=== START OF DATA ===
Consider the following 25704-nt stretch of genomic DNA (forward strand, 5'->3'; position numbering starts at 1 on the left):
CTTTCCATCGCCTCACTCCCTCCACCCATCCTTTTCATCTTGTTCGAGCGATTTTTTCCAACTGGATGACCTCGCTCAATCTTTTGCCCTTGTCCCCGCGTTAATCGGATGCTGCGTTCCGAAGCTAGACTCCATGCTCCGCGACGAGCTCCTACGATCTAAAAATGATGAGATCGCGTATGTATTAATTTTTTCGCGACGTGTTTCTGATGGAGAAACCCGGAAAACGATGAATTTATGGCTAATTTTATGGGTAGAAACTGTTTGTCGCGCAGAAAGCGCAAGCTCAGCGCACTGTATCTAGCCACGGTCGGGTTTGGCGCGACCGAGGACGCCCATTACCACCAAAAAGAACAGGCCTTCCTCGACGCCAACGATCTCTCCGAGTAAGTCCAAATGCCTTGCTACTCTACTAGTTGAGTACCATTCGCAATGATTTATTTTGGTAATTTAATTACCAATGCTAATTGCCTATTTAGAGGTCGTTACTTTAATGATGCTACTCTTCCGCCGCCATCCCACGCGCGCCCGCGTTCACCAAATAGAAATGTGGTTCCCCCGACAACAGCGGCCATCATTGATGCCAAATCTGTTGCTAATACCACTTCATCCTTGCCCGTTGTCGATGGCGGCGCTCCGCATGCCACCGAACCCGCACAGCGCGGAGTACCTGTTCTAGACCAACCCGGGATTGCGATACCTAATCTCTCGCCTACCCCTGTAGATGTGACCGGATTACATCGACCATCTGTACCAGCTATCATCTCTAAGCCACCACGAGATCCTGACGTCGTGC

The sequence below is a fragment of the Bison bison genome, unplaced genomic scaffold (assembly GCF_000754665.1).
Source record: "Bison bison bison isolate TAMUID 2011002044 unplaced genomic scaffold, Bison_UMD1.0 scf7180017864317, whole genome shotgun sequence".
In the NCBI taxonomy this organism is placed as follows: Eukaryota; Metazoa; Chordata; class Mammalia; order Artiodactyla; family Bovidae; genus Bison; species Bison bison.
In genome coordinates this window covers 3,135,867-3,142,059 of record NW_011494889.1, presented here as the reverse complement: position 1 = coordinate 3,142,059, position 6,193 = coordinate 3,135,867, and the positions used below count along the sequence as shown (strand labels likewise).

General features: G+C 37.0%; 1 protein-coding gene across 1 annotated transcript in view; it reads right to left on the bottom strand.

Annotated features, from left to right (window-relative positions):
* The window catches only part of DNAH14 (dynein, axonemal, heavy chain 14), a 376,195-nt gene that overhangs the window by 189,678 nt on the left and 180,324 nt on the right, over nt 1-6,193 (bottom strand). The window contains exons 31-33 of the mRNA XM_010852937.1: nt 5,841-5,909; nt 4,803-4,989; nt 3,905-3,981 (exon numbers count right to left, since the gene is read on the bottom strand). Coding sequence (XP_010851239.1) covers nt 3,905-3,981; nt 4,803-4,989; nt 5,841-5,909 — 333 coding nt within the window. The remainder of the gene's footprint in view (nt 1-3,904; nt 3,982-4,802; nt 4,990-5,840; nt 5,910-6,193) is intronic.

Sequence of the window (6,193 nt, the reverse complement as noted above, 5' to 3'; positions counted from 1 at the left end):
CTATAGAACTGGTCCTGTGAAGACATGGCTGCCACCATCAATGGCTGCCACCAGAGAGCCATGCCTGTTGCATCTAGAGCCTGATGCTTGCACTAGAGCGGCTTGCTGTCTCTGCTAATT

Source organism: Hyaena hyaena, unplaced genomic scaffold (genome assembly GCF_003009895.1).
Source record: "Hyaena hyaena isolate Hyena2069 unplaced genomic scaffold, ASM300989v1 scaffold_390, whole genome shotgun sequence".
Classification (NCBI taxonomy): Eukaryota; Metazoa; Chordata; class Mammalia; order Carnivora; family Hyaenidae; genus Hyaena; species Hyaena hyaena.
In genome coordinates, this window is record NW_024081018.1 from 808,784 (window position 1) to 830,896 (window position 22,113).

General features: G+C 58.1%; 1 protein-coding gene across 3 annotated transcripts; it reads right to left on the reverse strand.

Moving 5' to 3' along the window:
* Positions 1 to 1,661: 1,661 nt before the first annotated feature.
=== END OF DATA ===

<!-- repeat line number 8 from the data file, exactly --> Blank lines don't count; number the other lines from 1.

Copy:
Annotated features, from left to right (window-relative positions):